It was Friday, but like every other day of the week, Jim came to the office wearing dark slacks, a dress shirt, and a tie. I saw him in the break room.
“You know, Jim, you don’t have to wear a tie to work every day.”
Jim didn’t look away from pouring his coffee. “I like wearing a tie.”
“The dress code says ties are optional all days of the week, and jeans and polo shirts are permitted on Friday.”
“Fortunately the dress code allows me the freedom to dress how I want to dress,” Jim rebutted dryly.
I scoffed loudly. I confess I enjoyed a spirit of rivalry with this man, that to my disappointment he did not reciprocate in the least. The more he ignored my attempts to antagonize him, the more jubilant I was at besting him in some small way, proving in my mind I was the better man.
I walked around him deliberately, my steps slow and loud. “Who are you trying to impress?” I said.
“You assume I’m wearing a tie out of obligation. You’re wrong. I wear what I want.”
“So you’re more comfortable with that yoke hanging around your neck.”
He set the coffee pot down and faced me. “It’s not about comfort. It’s about being professional and being committed to the mission. Since, according to your words, you are more comfortable without a tie, I assume you are more comfortable in jeans and a polo shirt, which you’re wearing now.”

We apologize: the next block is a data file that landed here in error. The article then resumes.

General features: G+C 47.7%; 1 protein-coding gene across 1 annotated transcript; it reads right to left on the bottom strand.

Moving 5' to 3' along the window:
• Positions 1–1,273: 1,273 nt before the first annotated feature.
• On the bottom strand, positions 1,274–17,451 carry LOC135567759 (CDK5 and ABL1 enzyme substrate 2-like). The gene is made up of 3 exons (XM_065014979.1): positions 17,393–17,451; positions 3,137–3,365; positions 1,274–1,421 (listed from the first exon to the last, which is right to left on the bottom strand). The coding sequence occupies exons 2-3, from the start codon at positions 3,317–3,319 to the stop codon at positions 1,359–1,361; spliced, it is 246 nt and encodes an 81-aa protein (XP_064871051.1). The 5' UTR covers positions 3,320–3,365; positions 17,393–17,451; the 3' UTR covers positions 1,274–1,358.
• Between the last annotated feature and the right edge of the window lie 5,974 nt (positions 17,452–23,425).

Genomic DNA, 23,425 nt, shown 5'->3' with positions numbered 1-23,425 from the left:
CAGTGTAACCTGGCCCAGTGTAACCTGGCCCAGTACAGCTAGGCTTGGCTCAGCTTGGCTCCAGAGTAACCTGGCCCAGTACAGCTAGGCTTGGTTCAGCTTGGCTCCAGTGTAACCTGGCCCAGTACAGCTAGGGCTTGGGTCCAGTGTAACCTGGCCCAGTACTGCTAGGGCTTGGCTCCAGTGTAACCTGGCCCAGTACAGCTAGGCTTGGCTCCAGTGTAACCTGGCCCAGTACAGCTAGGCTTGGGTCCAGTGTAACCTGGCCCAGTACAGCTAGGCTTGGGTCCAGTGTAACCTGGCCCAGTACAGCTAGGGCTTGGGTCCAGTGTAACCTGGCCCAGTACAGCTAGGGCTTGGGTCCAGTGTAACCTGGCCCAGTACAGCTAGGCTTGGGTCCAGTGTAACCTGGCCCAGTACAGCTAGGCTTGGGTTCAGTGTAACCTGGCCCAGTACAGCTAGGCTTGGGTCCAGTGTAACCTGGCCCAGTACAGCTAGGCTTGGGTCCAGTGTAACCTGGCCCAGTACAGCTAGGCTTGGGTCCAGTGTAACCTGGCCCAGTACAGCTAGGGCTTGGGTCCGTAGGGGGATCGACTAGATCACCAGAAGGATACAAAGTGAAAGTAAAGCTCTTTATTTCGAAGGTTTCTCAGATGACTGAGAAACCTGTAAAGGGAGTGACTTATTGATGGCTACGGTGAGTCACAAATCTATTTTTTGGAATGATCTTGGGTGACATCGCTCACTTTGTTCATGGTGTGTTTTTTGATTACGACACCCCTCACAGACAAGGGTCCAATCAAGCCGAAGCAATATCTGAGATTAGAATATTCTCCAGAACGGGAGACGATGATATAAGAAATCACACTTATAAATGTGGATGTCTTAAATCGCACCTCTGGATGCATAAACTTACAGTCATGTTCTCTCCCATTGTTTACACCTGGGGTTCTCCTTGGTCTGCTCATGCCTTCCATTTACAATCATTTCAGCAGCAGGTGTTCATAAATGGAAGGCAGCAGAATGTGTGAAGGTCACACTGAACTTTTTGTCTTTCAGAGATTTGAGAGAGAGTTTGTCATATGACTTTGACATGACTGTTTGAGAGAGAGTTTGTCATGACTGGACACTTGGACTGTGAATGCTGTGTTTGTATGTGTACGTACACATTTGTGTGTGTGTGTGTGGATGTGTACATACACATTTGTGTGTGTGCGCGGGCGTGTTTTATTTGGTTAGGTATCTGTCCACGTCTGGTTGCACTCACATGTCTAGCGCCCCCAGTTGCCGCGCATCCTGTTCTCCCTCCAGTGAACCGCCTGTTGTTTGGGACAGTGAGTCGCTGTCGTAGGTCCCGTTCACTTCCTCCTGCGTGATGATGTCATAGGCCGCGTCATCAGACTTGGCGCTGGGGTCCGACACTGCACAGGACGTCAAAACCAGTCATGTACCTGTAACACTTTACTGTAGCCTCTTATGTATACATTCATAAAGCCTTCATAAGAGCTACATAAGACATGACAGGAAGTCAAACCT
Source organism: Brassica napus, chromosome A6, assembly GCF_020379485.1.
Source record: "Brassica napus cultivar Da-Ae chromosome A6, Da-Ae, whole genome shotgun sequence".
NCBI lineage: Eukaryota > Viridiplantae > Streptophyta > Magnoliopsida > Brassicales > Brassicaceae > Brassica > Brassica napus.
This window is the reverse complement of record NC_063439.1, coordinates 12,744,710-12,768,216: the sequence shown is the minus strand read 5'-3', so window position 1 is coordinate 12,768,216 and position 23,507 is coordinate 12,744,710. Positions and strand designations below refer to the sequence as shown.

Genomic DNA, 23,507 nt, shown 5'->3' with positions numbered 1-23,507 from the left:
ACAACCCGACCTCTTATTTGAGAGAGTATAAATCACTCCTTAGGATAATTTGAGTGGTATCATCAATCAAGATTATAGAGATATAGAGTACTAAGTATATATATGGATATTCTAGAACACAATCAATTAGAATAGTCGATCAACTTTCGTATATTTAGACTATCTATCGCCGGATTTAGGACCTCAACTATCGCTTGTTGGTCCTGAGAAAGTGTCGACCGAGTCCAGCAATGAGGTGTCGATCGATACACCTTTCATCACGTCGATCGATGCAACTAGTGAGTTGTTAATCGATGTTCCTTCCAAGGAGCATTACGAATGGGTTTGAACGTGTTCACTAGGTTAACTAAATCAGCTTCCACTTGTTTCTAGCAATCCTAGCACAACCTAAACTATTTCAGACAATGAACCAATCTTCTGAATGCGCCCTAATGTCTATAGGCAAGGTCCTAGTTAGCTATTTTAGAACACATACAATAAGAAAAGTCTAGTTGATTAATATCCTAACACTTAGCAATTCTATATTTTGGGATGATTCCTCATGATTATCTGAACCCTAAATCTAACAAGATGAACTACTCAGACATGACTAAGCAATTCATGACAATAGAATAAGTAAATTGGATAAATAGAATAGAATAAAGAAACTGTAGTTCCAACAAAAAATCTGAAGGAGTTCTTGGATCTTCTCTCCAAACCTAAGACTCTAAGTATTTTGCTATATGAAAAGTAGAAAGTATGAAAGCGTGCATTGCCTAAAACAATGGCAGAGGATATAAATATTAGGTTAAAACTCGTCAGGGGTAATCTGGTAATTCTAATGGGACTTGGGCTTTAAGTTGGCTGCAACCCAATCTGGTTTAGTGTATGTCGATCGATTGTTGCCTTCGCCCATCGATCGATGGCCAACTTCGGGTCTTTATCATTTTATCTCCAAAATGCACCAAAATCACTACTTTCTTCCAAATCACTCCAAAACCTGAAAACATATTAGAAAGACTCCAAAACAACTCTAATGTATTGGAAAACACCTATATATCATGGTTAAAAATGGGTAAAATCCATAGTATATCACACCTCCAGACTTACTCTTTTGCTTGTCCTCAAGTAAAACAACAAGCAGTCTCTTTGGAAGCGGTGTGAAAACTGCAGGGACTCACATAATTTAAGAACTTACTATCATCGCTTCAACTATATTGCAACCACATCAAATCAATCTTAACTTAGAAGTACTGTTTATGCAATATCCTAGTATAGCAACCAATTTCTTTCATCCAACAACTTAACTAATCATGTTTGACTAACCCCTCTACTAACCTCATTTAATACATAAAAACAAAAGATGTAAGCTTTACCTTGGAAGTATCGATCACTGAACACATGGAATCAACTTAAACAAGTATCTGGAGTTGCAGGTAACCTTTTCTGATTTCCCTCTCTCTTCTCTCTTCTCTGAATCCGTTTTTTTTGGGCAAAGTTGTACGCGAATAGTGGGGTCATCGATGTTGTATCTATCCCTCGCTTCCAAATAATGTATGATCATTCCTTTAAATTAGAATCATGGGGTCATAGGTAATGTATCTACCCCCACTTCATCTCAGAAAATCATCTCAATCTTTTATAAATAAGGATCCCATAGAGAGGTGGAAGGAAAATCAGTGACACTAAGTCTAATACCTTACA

“So you would rather dress every day of the week like it’s Friday.”
“Well, that’s taking it a little far—”
“Just between you and me, tell the truth: You hold it against management that they tell you how to dress, don’t you?”
I bit my tongue, astonished at how deftly I had been disarmed. If I said no, I would be admitting to wanting to dress a certain way to work, dress code be damned, despite a degree of discomfort, which was Jim’s argument. But if I said yes, I would be confessing to a resentment I truly did not feel.
Jim continued: “Does a mother nurse her child because he cries and she wants to satisfy him? Does a firefighter run into a burning building because his captain tells him to? They would be a poor mother and a poor firefighter if that were the case. Do hostile nations comply with the terms of a peace treaty between them?”
“Some do,” I answered.
“Would you say they are united?”
“No, they are as much at war with each other as before, in their minds.”
“Indeed. Therefore, do not take the same attitude with what is demanded of you from an ally, a teammate, a friend, a brother, which is what we are. If you dress for work going by what the dress code says, no matter what the dress code says, you have a bigger problem than the dress code, my friend.”
He raised his coffee mug to me and left the break room. I returned to my desk with some things to think about.
You have been set free from sin and have become slaves to righteousness. (Romans 6:18)
It is for freedom that Christ has set us free. Stand firm, then, and do not let yourselves be burdened again by a yoke of slavery. (Galatians 5:1)